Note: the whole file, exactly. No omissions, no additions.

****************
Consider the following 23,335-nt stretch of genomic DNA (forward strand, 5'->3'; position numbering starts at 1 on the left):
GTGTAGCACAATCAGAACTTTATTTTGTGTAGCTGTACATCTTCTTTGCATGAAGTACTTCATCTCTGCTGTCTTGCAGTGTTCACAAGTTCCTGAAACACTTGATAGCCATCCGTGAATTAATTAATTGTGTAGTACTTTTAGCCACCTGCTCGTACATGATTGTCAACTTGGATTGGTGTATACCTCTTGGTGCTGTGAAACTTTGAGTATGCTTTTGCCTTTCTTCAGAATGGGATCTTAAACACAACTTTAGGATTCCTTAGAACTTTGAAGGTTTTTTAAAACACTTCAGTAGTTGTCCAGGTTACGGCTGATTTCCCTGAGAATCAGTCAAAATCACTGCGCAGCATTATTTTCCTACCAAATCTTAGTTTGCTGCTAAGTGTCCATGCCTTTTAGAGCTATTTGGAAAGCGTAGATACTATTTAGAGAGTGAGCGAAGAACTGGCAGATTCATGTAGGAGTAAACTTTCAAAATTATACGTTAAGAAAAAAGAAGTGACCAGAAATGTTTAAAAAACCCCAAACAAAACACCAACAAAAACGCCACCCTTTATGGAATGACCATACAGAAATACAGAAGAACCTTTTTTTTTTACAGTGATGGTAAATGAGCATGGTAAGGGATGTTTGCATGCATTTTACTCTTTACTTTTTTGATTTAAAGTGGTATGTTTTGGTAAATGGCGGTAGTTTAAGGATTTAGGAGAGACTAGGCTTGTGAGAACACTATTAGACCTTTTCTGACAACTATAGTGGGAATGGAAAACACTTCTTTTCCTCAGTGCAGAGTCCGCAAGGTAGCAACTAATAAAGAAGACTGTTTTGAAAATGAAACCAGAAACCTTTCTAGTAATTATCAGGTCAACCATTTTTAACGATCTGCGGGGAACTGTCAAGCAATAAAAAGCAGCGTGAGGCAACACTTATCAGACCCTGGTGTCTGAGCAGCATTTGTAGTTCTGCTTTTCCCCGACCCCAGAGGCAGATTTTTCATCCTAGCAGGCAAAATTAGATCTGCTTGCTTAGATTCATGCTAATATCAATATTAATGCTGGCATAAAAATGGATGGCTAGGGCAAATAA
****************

Consider the following 23,335-nt stretch of genomic DNA (forward strand, 5'->3'; position numbering starts at 1 on the left):
GTGTAGCACAATCAGAACTTTATTTTGTGTAGCTGTACATCTTCTTTGCATGAAGTACTTCATCTCTGCTGTCTTGCAGTGTTCACAAGTTCCTGAAACACTTGATAGCCATCCGTGAATTAATTAATTGTGTAGTACTTTTAGCCACCTGCTCGTACATGATTGTCAACTTGGATTGGTGTATACCTCTTGGTGCTGTGAAACTTTGAGTATGCTTTTGCCTTTCTTCAGAATGGGATCTTAAACACAACTTTAGGATTCCTTAGAACTTTGAAGGTTTTTTAAAACACTTCAGTAGTTGTCCAGGTTACGGCTGATTTCCCTGAGAATCAGTCAAAATCACTGCGCAGCATTATTTTCCTACCAAATCTTAGTTTGCTGCTAAGTGTCCATGCCTTTTAGAGCTATTTGGAAAGCGTAGATACTATTTAGAGAGTGAGCGAAGAACTGGCAGATTCATGTAGGAGTAAACTTTCAAAATTATACGTTAAGAAAAAAGAAGTGACCAGAAATGTTTAAAAAACCCCAAACAAAACACCAACAAAAACGCCACCCTTTATGGAATGACCATACAGAAATACAGAAGAACCTTTTTTTTTTACAGTGATGGTAAATGAGCATGGTAAGGGATGTTTGCATGCATTTTACTCTTTACTTTTTTGATTTAAAGTGGTATGTTTTGGTAAATGGCGGTAGTTTAAGGATTTAGGAGAGACTAGGCTTGTGAGAACACTATTAGACCTTTTCTGACAACTATAGTGGGAATGGAAAACACTTCTTTTCCTCAGTGCAGAGTCCGCAAGGTAGCAACTAATAAAGAAGACTGTTTTGAAAATGAAACCAGAAACCTTTCTAGTAATTATCAGGTCAACCATTTTTAACGATCTGCGGGGAACTGTCAAGCAATAAAAAGCAGCGTGAGGCAACACTTATCAGACCCTGGTGTCTGAGCAGCATTTGTAGTTCTGCTTTTCCCCGACCCCAGAGGCAGATTTTTCATCCTAGCAGGCAAAATTAGATCTGCTTGCTTAGATTCATGCTAATATCAATATTAATGCTGGCATAAAAATGGATGGCTAGGGCAAATAA